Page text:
W3C News: Announcing First Public Working Draft of P3P

W3C Publishes First Public Working Draft of P3P 1.0 

Collaborative Efforts by Key Industry Players and Privacy Experts Promote Web
Privacy and Commerce 

For immediate release 

  Contact America --
                  Sally Khudairi <khudairi@w3.org>
  Contact Europe -- 
                  Ned Mitchell <ned@ala.com>
                  +33 1 43 22 79 56
                  Andrew Lloyd <allo@ala.com>
                  +44 127 367 5100
  Contact Asia --
                  Yumiko Matsubara <matsubara@w3.org>

http://www.w3.org/ -- 19 May, 1998 -- The World Wide Web Consortium
(W3C) today announced the first public working draft of the Platform for
Privacy Preferences (P3P)TM specification. P3P applications will enable sites
to automatically declare their privacy practices in a way that is
understandable to users' browsers. Privacy practices are embedded within the
Web site and users can rely upon their client to ensure their privacy
concerns are respected. "Browsers that use P3P look out for the user," said
Tim Berners-Lee, W3C Director and inventor of the World Wide Web. "They can
automatically check a Web site's privacy policy, and release information only
where it would be acceptable to the user." 

Privacy and Commerce 

There is a growing concern regarding potential abuses of users' privacy as
well as a growing demand for sophisticated content and services on the Web.
Users today must grapple with sites that provide little information about
privacy practices, repeated requests for the same information, and an
extremely coarse control over technology. For example, current
implementations of cookies cause privacy concerns (when accepting all
cookies), are a hindrance (disabling cookies can cause difficulties at
sophisticated sites), or a nuisance (the user must "swat away" numerous
dialogue boxes). 

Products using P3P will allow users to be informed of site practices, to
delegate decisions to their computer when possible, and allow users to tailor
their relationship to specific sites. Users will see P3P in action both in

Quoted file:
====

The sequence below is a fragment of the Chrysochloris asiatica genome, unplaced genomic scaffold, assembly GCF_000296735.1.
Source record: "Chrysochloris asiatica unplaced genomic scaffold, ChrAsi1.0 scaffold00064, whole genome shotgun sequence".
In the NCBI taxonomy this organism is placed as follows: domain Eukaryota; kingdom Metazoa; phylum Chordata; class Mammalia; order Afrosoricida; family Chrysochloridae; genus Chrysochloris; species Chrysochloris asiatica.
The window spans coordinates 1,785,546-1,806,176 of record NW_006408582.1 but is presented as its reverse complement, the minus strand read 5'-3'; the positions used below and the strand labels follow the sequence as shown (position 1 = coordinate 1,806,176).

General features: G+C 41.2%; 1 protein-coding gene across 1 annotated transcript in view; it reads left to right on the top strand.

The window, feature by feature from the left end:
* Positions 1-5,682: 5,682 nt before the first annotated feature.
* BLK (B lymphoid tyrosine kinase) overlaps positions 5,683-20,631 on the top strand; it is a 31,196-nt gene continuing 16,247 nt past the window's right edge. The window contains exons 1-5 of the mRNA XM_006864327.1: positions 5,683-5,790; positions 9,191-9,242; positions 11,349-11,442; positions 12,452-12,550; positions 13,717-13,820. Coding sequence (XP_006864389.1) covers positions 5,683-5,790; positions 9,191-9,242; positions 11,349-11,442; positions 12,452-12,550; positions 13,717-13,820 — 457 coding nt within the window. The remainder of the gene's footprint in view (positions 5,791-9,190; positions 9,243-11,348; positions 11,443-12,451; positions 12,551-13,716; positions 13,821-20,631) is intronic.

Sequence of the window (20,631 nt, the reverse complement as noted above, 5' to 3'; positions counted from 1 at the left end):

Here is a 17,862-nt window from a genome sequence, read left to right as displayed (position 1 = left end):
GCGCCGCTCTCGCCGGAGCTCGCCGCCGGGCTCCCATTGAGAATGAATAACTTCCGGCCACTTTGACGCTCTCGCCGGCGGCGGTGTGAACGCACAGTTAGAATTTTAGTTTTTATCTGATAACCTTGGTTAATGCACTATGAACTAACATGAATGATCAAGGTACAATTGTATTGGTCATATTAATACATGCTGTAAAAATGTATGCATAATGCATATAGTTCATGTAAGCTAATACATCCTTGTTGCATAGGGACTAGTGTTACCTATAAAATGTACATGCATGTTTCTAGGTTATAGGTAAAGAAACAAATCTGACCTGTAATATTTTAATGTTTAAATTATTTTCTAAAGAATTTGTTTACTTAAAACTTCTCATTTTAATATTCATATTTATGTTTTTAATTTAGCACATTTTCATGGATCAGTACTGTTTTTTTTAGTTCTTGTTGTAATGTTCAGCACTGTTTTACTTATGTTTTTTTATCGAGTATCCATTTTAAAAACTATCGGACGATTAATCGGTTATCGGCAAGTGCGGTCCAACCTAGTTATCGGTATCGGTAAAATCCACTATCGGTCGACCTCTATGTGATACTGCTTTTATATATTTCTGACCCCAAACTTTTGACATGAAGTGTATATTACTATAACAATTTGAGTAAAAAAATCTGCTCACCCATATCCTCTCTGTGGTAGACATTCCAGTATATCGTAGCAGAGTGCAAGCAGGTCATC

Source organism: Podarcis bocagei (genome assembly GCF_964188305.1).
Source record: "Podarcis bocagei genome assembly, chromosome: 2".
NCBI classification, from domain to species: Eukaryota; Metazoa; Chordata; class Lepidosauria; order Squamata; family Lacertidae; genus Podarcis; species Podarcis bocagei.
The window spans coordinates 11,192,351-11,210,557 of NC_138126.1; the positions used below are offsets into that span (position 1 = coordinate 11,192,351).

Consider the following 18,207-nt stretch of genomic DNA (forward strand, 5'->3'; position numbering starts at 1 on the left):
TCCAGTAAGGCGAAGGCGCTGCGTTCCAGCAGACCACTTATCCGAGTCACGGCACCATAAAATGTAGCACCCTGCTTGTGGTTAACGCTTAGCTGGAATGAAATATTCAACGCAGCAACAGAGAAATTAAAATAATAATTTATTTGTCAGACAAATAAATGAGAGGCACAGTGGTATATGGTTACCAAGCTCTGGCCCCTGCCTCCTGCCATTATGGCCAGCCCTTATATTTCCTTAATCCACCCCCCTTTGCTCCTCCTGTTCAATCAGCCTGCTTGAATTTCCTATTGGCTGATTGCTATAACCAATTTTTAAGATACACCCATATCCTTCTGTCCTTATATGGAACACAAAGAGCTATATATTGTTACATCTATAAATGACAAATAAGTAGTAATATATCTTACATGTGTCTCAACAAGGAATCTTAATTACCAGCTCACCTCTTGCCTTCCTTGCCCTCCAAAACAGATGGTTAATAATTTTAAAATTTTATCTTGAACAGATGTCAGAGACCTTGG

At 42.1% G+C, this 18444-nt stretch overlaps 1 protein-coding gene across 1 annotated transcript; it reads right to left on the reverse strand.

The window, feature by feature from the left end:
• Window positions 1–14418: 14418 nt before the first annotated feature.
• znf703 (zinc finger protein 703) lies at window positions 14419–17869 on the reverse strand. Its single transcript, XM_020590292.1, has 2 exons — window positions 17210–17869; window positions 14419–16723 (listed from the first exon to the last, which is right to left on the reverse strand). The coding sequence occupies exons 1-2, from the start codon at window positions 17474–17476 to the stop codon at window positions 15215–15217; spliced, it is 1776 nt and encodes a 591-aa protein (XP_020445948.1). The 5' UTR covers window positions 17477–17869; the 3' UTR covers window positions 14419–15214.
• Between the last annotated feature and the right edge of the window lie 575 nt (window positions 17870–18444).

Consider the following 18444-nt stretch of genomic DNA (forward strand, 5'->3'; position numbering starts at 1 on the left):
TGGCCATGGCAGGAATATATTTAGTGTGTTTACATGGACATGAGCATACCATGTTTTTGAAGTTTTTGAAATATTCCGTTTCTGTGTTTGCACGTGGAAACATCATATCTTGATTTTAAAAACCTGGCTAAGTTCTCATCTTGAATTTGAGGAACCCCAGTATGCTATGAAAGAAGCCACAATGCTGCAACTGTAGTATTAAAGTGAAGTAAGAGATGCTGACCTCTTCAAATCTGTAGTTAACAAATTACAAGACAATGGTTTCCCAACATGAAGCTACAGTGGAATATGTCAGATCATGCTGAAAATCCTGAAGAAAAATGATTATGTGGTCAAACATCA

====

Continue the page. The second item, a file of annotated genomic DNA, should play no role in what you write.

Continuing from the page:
the configuration of their client and during their Web browsing. "Our goal
with P3P is to create a platform that is advantageous to both privacy and
commerce," explained Joseph Reagle, P3P Project Manager. "Many users are
willing to provide information, such as what kind of books they like, to a
site they are informed about and trust. P3P allows us to move away from
non-existent or confusing privacy practices and repetitive forms towards a
win-win scenario." 

P3P has received a wide range of support. "I welcome this important new tool
for privacy protection," said US Vice President Al Gore. "It will empower
individuals to maintain control over their personal information while using
the World Wide Web." 

Interoperable Foundations 

Developed by the W3C P3P Syntax, Harmonization, and Protocol Working
Groups, which include both W3C Member organizations and invited privacy
experts, P3P's descriptive language is aligned with international business
practices and privacy guidelines. P3P is based on established W3C
specifications, which include HTTP, Extensible Markup Language (XML) and
Resource Description Framework (RDF). Future versions will leverage
additional W3C technologies such as the Digital Signature Initiative (DSig). 

For more information on P3P, see http://www.w3.org/P3P 
For testimonials on P3P, see http://www.w3.org/Press/1998/P3P-test.html

About the World Wide Web Consortium [W3C] 

The W3C was created to lead the Web to its full potential by developing
common protocols that promote its evolution and ensure its interoperability.
It is an international industry consortium jointly run by the MIT Laboratory
for Computer Science (LCS) in the USA, the National Institute for Research in
Computer Science and Control (INRIA) in France and Keio University in Japan.
Services provided by the Consortium include: a repository of information
about the World Wide Web for developers and users; reference code
implementations to embody and promote standards; and various prototype and
sample applications to demonstrate use of new technology. To date, more than
260 organizations are Members of the Consortium. 

For more information about the World Wide Web Consortium, see

W3C Hosts 

    MIT Laboratory for Computer Science http://www.lcs.mit.edu/ 
    INRIA http://www.inria.fr/ 
    Keio University http://www.keio.ac.jp/

Received on Tuesday, 19 May 1998 12:22:24 UTC